Track Notes:

1) Bacchanale (1940)

This was the first work we attempted and it became many of the musicians’ favorite. It is difficult not to hear palpable Balinese influences in the original, from its overall feel, to its preponderance of 16th note hemiola patterns (so characteristic of Balinese kotekan interlocking) to its pitch gamut that often strongly recalls the pélog tuning system. Many of the musicians noted that this simply “sounded like gamelan” to them; it was in many ways the easiest for us to transfer and for them to memorize. Many of the pitches mapped easily onto the semar pegulingan, with additional pitches borrowed from the slonding. As in Mysterious Adventure, the gong player includes notes absent in the score but which always align with Cage’s barlines. Much of the work was transferable in ways that aligned with idiomatic Balinese techniques. The right hand patterns broke neatly into standard kotekan interlocking patterns, performed by two musicians playing both a semar pegulingan pemadé and kantilan. Two musicians elaborated this line with semi-improvised patterns on reyong. The left hand fit neatly on the lower octave calung. The phrasing and tempos evolved over the course of rehearsals to vary greatly from recorded piano versions. The Balinese felt that preparation was only necessary in the slow midsection, on a single pitch, a B3 which Cage prepares with a screw and lose nuts. For this, Subandi affixed bicycle bells to the musicians’ mallets. The Balinese interpret the slow section much more slowly than any recording I have heard, and here include a regular pulse on the kajar to highlight the syncopated patterns.

2) Primitive (1942)

In this arrangement the semar pegulingan and kromatis instruments performed Cage’s notated pitches. Other instruments were mapped on, per the musicians preferences, as the ‘preparations.’ ‘Primitif’ is a loan word in Indonesian, meaning rustic or aggressive; it is similarly used to refer to particular aesthetic styles (those often favored in the tourist market). In this arrangement the opening motif evoked a ‘sneaky’ mood to some of the players: “like a cat approaching its prey and then pouncing.” It is rather appropriate that the Balinese did not interpret any of these works as the personal, emotive expressions of an individual composer. Instead, each composition came to tell a story and to evoke a particular mood. The musicians’ transformations of Cage’s rhythms, dynamics and phrasing, as well as their approach towards timbre and preparation, generally followed their aim of better conveying what they understood to be the work’s unique narrative. The howling at the end (2:48-) is considered an appropriately ‘primitive’ reference to rowdy vocal entertainments such as genjek, often performed in Northern Bali, often drunkenly. The piece could have only ended, they felt, with an accelerando, absent in the score.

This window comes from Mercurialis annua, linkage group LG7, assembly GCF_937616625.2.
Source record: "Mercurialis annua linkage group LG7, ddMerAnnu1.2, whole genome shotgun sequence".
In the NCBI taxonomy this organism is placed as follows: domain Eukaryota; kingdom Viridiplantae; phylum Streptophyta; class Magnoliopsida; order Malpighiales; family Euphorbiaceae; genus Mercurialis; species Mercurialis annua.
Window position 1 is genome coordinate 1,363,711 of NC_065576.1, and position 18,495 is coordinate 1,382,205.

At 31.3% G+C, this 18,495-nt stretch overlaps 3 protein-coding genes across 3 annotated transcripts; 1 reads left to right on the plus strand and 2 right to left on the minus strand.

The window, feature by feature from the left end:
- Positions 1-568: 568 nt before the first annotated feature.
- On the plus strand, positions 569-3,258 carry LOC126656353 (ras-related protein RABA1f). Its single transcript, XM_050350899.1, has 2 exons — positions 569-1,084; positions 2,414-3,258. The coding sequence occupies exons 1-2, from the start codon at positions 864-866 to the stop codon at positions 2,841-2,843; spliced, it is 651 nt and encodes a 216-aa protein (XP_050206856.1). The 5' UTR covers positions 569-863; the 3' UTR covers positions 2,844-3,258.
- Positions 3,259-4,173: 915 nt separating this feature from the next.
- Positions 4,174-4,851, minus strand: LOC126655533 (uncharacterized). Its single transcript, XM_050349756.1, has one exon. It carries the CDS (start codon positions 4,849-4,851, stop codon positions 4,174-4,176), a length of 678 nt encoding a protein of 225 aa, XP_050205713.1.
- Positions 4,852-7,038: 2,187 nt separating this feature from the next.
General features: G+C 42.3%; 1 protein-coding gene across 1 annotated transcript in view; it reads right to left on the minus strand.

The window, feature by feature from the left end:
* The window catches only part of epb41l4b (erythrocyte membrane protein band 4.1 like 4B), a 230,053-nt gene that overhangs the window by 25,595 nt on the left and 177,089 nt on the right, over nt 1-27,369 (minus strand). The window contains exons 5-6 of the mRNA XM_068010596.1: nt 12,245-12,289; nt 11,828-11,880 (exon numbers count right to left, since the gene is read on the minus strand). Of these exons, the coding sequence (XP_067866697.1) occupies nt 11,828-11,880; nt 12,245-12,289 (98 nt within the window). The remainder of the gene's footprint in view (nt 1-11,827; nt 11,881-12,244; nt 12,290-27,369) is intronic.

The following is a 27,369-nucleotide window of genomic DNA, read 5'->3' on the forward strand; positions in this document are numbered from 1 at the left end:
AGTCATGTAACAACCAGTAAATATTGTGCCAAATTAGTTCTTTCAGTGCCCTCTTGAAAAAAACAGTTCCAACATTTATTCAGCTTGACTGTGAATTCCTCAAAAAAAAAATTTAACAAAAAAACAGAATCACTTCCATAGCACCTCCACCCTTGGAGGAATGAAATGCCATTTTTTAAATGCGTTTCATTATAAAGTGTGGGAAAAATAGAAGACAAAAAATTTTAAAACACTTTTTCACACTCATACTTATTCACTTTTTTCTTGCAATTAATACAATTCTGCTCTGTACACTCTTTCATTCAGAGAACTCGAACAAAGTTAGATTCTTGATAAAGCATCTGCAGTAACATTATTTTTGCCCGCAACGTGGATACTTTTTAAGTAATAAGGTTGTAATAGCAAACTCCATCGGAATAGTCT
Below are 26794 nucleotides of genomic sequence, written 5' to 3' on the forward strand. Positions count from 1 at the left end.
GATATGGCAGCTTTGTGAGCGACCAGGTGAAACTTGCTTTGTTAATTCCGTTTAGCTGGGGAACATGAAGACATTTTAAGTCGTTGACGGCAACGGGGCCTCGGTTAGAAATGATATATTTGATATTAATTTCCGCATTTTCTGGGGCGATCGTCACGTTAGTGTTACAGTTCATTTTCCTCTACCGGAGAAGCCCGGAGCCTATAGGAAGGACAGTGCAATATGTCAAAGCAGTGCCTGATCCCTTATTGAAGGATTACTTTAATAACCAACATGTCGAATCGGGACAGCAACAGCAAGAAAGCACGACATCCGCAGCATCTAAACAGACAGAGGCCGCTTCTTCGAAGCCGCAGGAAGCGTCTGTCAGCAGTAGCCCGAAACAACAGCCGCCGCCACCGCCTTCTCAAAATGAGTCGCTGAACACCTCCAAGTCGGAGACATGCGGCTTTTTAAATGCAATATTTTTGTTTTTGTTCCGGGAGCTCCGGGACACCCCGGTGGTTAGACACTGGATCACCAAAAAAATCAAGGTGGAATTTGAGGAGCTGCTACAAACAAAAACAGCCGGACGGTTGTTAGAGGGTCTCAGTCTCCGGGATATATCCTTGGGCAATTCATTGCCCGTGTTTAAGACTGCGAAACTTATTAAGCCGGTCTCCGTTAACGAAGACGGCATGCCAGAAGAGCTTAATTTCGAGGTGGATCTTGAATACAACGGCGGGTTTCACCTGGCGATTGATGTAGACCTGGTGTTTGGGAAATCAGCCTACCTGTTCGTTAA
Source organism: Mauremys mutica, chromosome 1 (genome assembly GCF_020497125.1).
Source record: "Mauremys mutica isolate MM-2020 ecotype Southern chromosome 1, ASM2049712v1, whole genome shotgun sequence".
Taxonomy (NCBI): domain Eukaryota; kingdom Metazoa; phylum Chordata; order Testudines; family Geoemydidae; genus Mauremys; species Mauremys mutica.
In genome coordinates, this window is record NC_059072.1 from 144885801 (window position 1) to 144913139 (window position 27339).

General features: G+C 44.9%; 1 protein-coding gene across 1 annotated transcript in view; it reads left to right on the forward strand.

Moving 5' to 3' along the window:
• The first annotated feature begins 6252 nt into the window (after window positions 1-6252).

3) Tossed As It Is Untroubled (1943)

For the dance by Merce Cunningham. Cage’s indications call primarily for weather stripping to be placed between the strings such that their fundamental is still obvious but their timbre is muted: round but staccato. We felt that this recalled the timbre and decay pattern of the gamelan jegog, an ensemble made of enormous bamboo grantang tubes, in which the lower half of the tube is cut away from its midpoint to the far end; the player’s end is complete and closed by a node. These are thus simultaneously resonators and vibrating tongue in a single structure. While the gamelan jegog is known primarily in West Bali as a four-tone ensemble (tuned to something similar to a dominant seventh chord), Subandi (and many other composers) have recently adopted the ensemble, tuning it to a seven-tone system to match their semar pegulingan. Two musicians double Cage’s line on paired alto grantang while Subandi improvises on small percussion in the final section to imitate the richer preparations in the higher octave. While recording, we were tossed and troubled by the intense winds of the Balinese midday, heard clearly (along with chickens, motorbikes and buzzing kites) in the recording.

4) Prelude For Meditation (1944)